Heat, Precipitation Yields Calvatia Gigantea
Submitted by Art and Barb Straub
“Don’t you kids be kicking those mushrooms. Dust gets in your eyes, you’ll be blind for life!” That admonition springing from the lips of a bachelor uncle still peals in the ears these many years later. As a ten-year-old, Uncle’s words were law, even though he was a known prevaricator, his fibs kept us ten-year-old explorers out of too much trouble. Today we know that the ‘dust’ he spoke of was thousands upon thousands of spores produced by giant puffballs, “fungi seeds” you might call them. When the fungi is ripe and splits open, the spores are at the mercy of the wind and weather, as they will develop into more giants only under specific conditions.
First photos of the giant fungi began arriving in early September, when Dean (Judy) Hathaway sent a beauty of a shot, the large white sphere nestled among decaying logs and forest greenery. Next, son number one spotted many in the heart of Minneapolis on shady lawns and hidden nooks and crannies, never in full sunlit spots. We became seriously interested after coming upon two on an otherwise barren hillside in the forest we steward…perfectly round, medium sized basketballs seen from afar, totally unblemished by soil or bug life. (That in itself indicates no heavy precipitation.)
Having been ‘fungi famished’ since the morel mushroom failure of May of 2021, the devil on the shoulder whispered, “Why don’t you consume one, it is said that they are edible.” Having attempted consumption of one once upon a time, we were leery of preparing the fruiting body, as our first experience was that of chewing on a piece of blackboard chalk. (When teachers have just two hands, they do that.) Temptation won out! First we made sure the skin was free of all debris. Then, with a sharp knife, we sliced the loaf of bread…whoops…the puffball into inch-thick slices. The inside indicated we had nothing to fear, as it was white as a slice of Wonder Bread. If there was any indication of brown or green inside the fruit, we would have scattered the contents on the forest floor, (as with any mushroom, precaution and positive identification are the keys to one’s longevity.)
Placing olive oil in a hot fry pan, we gently dropped the egg and garlic/herb coated bread crumb morsels into the skillet. Turn the slice over a couple of times. The result upon cooking was a pancake-appearing product, and MOST delectable! (Second half of the fungi is in the veggie department of the refrigerator, waiting for a ‘roon,’ bacon/eggs treat next meal.)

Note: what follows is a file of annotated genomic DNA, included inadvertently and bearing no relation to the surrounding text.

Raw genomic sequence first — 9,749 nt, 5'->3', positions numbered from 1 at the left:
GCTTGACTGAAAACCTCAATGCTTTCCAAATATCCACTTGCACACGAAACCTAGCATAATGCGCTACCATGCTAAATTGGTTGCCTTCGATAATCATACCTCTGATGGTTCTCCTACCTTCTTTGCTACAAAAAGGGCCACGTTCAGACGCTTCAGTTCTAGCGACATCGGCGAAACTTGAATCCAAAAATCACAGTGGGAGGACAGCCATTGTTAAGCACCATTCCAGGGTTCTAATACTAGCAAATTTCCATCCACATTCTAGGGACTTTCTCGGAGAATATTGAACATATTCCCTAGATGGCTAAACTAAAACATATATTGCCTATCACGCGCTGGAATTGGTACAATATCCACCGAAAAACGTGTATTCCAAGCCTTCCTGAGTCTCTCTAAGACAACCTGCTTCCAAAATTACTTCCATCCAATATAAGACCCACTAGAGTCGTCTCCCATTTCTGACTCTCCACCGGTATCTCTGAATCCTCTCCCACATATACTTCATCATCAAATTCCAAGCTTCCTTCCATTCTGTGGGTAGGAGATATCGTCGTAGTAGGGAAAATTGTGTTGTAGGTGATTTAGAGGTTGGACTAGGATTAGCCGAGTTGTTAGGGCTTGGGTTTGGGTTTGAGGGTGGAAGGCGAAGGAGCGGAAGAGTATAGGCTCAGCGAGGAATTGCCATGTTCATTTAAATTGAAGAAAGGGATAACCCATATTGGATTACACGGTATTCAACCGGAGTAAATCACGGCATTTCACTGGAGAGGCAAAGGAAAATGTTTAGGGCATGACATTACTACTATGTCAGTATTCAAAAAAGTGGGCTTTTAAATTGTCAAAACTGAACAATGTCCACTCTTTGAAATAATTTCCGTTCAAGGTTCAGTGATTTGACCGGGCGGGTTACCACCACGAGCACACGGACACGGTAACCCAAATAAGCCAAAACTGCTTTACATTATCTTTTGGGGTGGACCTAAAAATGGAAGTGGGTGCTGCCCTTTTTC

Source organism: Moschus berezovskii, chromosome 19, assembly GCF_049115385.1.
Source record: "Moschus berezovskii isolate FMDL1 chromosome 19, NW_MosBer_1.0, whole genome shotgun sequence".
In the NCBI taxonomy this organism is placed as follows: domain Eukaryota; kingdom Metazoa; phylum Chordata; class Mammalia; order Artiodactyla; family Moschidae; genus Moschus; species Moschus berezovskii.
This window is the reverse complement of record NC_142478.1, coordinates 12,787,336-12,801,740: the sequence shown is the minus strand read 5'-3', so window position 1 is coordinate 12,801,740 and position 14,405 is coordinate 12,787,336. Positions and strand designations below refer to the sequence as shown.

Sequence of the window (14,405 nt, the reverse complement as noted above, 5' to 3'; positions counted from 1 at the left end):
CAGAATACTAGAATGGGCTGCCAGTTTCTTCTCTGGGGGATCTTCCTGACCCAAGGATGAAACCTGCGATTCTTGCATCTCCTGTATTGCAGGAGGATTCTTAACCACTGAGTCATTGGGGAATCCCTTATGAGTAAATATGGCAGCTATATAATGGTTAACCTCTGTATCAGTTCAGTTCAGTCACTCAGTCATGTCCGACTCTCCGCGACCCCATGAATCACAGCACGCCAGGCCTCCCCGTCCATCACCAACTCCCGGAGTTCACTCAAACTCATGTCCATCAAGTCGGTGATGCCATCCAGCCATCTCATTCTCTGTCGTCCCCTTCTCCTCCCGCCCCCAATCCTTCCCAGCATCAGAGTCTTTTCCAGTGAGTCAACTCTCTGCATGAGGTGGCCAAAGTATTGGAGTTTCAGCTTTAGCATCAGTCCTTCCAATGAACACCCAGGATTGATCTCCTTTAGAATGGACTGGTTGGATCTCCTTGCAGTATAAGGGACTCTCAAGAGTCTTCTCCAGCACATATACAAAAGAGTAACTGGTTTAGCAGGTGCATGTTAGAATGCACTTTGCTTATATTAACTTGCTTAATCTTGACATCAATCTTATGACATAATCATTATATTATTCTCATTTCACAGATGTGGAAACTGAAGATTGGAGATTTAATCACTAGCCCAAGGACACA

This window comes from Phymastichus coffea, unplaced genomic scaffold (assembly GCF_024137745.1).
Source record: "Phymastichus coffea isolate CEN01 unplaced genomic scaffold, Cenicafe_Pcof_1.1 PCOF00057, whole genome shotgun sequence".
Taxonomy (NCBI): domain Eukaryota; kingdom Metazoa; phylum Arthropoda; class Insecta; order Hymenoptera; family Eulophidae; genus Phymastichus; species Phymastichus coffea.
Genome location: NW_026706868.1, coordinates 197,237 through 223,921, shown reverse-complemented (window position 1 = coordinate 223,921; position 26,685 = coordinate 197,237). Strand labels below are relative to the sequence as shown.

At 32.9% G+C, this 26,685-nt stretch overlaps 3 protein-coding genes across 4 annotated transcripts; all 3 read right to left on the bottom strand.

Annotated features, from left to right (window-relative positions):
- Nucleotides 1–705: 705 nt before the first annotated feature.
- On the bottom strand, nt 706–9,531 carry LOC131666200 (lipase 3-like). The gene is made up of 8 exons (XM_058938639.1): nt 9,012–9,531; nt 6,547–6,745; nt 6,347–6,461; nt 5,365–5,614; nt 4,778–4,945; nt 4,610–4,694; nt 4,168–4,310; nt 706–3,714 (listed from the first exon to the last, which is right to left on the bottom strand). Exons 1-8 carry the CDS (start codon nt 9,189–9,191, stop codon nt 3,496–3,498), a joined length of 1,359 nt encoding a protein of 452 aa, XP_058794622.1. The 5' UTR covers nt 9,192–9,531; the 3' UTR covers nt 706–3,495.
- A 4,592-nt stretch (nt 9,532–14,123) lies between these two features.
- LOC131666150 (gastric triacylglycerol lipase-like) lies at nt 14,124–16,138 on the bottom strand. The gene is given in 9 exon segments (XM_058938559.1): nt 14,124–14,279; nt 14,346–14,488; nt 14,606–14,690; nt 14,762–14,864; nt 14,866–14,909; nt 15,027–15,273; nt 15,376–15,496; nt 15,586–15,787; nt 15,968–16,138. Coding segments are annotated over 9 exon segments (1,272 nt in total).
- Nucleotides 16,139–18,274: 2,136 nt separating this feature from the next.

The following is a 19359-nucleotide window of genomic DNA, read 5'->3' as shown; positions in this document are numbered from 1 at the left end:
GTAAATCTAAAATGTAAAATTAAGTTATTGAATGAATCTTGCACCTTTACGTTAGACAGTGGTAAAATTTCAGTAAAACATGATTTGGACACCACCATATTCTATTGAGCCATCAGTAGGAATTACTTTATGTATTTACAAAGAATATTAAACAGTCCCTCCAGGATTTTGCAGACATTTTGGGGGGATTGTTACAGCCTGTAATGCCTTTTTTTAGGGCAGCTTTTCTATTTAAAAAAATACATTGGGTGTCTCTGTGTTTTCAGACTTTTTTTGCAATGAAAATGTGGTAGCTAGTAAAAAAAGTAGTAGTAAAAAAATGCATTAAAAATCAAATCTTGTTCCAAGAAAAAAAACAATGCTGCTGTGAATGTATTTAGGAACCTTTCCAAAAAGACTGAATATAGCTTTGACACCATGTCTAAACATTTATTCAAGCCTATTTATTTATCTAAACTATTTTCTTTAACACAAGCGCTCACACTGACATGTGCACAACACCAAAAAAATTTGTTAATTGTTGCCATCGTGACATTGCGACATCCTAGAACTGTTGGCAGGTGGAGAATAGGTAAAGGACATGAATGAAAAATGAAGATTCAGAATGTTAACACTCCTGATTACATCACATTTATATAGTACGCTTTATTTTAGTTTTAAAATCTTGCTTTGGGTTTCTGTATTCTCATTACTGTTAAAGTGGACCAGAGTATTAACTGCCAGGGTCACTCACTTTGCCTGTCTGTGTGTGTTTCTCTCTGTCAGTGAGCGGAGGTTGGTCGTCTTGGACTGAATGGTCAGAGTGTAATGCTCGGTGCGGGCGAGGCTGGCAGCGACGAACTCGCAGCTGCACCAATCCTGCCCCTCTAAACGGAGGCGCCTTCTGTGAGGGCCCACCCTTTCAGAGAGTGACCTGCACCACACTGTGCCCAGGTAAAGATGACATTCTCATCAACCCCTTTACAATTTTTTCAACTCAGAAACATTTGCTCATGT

Mid-September is a time of “Goodbyes.” The masses of monarchs seem to have moved on, just a few singles are about, they appear to be ‘wobbly’ in flight, probably a lack of green milkweeds when in the larval stage. Their chances of reaching the Holy Land, the San Madre mountains in Mexico, are nil. A single tiger swallowtail entertained us an entire day September 11th, dressed in a fresh yellow and black tuxedo, darting from zinnia to petunias, sucking up nectar from the festoons of brightly colored flowers. Crickets continue to chirp on, while grasshoppers do just that in large numbers in short grasses…hop. While-tail buck deer have shed their summer velvet, leaving scrape marks on young trees, while muscle development in their upper chests is becoming obvious. Fawns are largely ‘spot-free’ although continuing to pester does for free meals.
The majority of the Ruby-throated hummingbirds will be well on their way toward the south by the time you read this missive, a few may still be about. Some folks leave their grape jell feeders hanging. When hummers attempt sipping on concealed grape jelly, their fine feathers become trapped in the jell. The bird dies…we learned the hard way…for the birds that is. Be warned
As anticipated, Chimney Swifts maintain a regular pattern of stopping by our ‘pet’ chimney, but we are disappointed at their numbers. Since a lightning bolt struck close to one of the chimneys two weeks ago, that stack has been abandoned, another overnight roost has been chosen. Total evening entries since September 7th have included 09/7th, 403; 8th,393; 9th, 311;
10th, 384; 11th, 410; 12th, 322. In data gathered since 2012, common counts amounted to between five and eight hundred chattering charcoal-colored birds per evening. Lots of water over the dam, or smoke in the air, since those sunsets!
Finally, WHERE are and have been the Great Blue Herons and Egrets all summer??? Theories WELCOME at this spot in coming weeks. Eyes on the skies!